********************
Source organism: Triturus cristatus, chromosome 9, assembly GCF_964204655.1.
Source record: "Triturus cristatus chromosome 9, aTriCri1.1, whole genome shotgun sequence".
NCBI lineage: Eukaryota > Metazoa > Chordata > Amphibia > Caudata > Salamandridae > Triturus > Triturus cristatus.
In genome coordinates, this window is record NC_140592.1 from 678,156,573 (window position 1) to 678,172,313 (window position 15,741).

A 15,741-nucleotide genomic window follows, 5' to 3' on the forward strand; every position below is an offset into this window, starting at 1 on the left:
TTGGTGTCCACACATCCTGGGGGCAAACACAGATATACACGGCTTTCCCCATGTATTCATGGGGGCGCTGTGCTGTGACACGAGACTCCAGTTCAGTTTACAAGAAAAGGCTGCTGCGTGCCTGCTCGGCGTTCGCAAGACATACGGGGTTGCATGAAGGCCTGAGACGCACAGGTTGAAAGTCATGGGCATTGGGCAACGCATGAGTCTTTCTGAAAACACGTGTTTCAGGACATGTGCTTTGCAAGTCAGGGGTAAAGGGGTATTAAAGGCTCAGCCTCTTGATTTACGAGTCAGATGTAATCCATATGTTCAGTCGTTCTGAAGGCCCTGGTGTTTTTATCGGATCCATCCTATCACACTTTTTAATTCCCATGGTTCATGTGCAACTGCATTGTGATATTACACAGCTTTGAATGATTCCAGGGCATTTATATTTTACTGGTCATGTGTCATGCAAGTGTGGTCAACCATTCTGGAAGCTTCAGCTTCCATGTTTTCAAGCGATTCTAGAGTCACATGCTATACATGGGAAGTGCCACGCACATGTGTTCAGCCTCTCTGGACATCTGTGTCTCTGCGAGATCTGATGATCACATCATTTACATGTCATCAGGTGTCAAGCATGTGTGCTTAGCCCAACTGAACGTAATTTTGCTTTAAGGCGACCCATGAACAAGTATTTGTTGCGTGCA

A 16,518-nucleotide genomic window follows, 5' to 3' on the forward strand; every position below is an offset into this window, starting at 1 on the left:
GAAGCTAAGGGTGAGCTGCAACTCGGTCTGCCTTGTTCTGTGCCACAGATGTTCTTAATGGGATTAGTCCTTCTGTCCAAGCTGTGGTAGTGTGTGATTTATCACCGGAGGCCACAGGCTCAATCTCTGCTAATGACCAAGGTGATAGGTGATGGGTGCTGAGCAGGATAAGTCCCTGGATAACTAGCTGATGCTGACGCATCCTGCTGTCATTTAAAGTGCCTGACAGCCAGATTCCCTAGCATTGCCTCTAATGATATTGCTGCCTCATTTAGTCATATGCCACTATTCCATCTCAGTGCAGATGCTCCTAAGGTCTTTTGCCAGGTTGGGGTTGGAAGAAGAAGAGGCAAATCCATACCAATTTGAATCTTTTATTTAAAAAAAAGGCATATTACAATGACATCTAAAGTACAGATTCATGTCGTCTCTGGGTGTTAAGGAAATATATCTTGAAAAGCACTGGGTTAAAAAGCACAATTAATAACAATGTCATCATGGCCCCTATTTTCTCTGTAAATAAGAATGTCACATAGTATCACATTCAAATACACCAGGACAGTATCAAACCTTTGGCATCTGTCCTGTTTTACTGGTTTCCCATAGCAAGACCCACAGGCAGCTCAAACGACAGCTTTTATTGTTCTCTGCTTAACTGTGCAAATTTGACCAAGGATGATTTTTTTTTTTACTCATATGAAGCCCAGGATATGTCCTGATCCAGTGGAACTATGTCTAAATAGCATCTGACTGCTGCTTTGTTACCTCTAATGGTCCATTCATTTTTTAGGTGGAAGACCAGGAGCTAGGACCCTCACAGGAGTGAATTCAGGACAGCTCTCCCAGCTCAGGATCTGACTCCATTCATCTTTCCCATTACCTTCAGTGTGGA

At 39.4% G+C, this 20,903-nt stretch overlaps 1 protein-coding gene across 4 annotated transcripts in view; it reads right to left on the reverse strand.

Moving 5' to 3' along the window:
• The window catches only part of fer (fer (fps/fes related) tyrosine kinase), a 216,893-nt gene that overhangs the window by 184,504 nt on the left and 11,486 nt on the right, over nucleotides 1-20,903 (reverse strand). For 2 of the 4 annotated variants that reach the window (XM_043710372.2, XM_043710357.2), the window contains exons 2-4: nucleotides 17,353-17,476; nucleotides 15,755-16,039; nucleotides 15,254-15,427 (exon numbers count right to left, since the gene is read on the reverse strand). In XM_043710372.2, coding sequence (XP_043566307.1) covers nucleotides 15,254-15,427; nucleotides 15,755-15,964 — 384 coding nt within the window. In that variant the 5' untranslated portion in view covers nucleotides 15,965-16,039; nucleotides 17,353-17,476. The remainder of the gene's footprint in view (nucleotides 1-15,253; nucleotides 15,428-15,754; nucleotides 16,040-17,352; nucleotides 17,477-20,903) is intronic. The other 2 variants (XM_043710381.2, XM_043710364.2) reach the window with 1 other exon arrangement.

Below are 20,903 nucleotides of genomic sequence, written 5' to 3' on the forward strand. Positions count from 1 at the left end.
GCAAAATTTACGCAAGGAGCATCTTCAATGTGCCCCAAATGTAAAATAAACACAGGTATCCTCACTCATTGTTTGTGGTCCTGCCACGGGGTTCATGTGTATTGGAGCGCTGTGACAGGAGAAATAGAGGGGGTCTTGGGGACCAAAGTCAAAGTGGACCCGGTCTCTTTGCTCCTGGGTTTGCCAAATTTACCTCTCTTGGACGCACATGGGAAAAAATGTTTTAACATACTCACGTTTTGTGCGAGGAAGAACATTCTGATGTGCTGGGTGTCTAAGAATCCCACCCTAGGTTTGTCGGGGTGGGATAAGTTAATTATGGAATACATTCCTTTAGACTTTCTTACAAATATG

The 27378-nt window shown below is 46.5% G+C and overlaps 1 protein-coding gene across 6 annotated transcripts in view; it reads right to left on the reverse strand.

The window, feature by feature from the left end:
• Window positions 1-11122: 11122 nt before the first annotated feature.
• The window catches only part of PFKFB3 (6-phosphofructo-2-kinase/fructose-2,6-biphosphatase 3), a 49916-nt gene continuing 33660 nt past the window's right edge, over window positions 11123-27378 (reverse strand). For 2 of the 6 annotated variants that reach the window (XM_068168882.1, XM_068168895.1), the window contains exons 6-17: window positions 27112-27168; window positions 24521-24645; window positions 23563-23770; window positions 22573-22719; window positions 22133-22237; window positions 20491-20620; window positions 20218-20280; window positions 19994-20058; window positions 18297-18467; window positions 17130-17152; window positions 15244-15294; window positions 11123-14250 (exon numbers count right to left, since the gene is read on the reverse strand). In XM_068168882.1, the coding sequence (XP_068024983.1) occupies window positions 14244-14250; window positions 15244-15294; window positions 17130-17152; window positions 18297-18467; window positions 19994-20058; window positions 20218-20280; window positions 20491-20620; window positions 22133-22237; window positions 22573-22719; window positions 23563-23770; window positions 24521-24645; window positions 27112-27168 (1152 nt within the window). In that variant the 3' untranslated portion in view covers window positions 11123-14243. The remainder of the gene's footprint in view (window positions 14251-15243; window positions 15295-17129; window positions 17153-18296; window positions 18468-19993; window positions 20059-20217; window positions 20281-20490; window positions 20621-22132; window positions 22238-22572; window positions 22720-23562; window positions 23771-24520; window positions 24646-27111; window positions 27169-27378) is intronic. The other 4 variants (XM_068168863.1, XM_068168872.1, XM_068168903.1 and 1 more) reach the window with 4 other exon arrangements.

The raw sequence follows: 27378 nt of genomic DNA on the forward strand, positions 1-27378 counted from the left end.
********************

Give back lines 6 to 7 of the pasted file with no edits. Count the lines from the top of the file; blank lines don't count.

TTGGTGTCCACACATCCTGGGGGCAAACACAGATATACACGGCTTTCCCCATGTATTCATGGGGGCGCTGTGCTGTGACACGAGACTCCAGTTCAGTTTACAAGAAAAGGCTGCTGCGTGCCTGCTCGGCGTTCGCAAGACATACGGGGTTGCATGAAGGCCTGAGACGCACAGGTTGAAAGTCATGGGCATTGGGCAACGCATGAGTCTTTCTGAAAACACGTGTTTCAGGACATGTGCTTTGCAAGTCAGGGGTAAAGGGGTATTAAAGGCTCAGCCTCTTGATTTACGAGTCAGATGTAATCCATATGTTCAGTCGTTCTGAAGGCCCTGGTGTTTTTATCGGATCCATCCTATCACACTTTTTAATTCCCATGGTTCATGTGCAACTGCATTGTGATATTACACAGCTTTGAATGATTCCAGGGCATTTATATTTTACTGGTCATGTGTCATGCAAGTGTGGTCAACCATTCTGGAAGCTTCAGCTTCCATGTTTTCAAGCGATTCTAGAGTCACATGCTATACATGGGAAGTGCCACGCACATGTGTTCAGCCTCTCTGGACATCTGTGTCTCTGCGAGATCTGATGATCACATCATTTACATGTCATCAGGTGTCAAGCATGTGTGCTTAGCCCAACTGAACGTAATTTTGCTTTAAGGCGACCCATGAACAAGTATTTGTTGCGTGCA

A 16,518-nucleotide genomic window follows, 5' to 3' on the forward strand; every position below is an offset into this window, starting at 1 on the left: